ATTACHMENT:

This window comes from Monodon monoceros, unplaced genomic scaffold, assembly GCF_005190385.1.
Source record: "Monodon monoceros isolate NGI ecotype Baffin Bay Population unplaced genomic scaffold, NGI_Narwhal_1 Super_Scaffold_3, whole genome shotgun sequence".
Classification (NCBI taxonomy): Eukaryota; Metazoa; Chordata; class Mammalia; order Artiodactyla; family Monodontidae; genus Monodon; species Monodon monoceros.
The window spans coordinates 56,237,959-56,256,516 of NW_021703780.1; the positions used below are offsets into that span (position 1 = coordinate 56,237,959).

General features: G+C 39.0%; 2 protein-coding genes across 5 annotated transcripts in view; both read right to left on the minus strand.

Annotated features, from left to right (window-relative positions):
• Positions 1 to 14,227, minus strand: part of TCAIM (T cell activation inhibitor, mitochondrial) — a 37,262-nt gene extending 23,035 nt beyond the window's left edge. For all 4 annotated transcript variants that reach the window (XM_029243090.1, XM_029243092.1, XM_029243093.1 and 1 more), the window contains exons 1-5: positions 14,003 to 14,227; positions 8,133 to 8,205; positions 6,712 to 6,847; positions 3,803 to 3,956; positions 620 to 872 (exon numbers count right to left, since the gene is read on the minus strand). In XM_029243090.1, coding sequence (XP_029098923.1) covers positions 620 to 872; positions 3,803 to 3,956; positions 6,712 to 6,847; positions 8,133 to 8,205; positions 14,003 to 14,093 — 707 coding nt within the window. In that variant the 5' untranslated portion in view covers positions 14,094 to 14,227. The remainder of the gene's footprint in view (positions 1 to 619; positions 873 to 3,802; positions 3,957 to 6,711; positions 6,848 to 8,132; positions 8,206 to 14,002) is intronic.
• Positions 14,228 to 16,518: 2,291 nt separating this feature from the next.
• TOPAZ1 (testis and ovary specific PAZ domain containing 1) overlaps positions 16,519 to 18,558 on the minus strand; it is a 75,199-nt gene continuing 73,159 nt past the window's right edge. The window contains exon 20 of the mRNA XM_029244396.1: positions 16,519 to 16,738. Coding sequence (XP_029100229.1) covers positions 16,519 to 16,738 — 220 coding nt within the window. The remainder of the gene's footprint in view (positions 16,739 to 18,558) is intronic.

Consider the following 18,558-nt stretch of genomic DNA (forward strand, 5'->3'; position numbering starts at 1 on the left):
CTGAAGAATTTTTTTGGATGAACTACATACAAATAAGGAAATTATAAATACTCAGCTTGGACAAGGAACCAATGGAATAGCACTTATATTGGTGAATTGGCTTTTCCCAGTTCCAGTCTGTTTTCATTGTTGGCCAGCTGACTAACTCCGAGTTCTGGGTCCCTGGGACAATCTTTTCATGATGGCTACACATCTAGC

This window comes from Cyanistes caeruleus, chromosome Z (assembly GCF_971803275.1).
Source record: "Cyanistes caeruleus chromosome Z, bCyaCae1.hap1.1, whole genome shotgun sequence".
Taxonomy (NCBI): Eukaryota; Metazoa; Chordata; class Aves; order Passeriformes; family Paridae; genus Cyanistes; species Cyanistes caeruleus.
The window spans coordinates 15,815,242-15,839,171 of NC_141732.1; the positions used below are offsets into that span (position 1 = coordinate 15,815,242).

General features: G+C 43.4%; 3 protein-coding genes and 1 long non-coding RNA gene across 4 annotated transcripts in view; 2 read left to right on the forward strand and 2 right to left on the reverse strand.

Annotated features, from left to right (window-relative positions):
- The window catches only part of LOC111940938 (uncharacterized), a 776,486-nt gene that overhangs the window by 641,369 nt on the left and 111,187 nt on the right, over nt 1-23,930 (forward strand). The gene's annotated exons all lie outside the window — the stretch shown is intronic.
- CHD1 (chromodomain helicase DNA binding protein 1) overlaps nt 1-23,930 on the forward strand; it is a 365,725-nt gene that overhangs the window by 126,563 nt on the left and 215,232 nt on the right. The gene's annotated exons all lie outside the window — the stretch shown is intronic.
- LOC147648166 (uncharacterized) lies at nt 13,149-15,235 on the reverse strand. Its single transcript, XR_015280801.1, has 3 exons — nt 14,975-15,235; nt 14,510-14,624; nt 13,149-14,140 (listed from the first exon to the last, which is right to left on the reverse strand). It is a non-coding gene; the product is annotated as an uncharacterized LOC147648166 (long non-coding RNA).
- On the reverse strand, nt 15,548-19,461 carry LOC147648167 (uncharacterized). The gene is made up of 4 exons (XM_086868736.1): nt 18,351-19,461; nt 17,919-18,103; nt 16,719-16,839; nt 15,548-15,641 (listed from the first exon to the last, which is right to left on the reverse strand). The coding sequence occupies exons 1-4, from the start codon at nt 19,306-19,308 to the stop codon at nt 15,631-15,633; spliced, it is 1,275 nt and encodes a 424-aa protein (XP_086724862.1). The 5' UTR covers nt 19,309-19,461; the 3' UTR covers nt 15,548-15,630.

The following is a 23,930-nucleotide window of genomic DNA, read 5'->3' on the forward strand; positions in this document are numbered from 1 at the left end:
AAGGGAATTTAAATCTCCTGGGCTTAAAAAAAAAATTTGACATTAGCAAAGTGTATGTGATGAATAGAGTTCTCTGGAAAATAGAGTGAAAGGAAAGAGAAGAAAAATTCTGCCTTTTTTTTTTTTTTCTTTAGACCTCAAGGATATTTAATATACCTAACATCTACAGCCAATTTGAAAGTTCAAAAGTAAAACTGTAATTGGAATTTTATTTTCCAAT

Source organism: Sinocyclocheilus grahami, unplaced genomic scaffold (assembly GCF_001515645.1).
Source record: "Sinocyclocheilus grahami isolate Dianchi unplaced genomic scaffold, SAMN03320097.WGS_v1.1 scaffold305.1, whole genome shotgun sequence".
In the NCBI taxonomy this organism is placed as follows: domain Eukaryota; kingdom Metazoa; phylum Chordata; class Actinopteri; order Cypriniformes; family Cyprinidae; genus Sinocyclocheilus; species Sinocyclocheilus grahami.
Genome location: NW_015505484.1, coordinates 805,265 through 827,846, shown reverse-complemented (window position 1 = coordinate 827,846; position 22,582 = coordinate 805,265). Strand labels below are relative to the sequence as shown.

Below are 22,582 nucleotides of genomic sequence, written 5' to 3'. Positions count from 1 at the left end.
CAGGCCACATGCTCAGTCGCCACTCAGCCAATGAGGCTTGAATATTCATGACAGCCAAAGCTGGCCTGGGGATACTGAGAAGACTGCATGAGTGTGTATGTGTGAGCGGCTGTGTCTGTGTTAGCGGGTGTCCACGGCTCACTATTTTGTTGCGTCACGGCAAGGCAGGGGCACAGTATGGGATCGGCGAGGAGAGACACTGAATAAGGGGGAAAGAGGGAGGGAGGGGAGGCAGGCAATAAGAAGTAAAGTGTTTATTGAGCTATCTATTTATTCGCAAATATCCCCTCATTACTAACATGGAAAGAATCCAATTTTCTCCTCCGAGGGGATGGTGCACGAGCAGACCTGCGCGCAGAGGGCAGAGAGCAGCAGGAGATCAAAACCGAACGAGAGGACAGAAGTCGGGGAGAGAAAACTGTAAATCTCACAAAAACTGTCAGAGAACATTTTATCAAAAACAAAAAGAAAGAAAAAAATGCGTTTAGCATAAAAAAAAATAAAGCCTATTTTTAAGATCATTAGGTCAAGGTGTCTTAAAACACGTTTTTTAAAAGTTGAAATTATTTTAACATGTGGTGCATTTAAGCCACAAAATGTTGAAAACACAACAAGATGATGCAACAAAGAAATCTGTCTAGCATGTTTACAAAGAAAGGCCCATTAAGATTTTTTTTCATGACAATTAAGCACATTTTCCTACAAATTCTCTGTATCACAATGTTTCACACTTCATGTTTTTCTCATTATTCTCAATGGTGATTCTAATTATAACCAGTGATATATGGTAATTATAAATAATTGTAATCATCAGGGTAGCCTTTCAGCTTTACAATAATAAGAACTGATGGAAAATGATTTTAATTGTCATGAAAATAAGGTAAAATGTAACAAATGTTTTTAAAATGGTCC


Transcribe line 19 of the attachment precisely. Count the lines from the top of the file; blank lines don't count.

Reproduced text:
- CHD1 (chromodomain helicase DNA binding protein 1) overlaps nt 1-23,930 on the forward strand; it is a 365,725-nt gene that overhangs the window by 126,563 nt on the left and 215,232 nt on the right. The gene's annotated exons all lie outside the window — the stretch shown is intronic.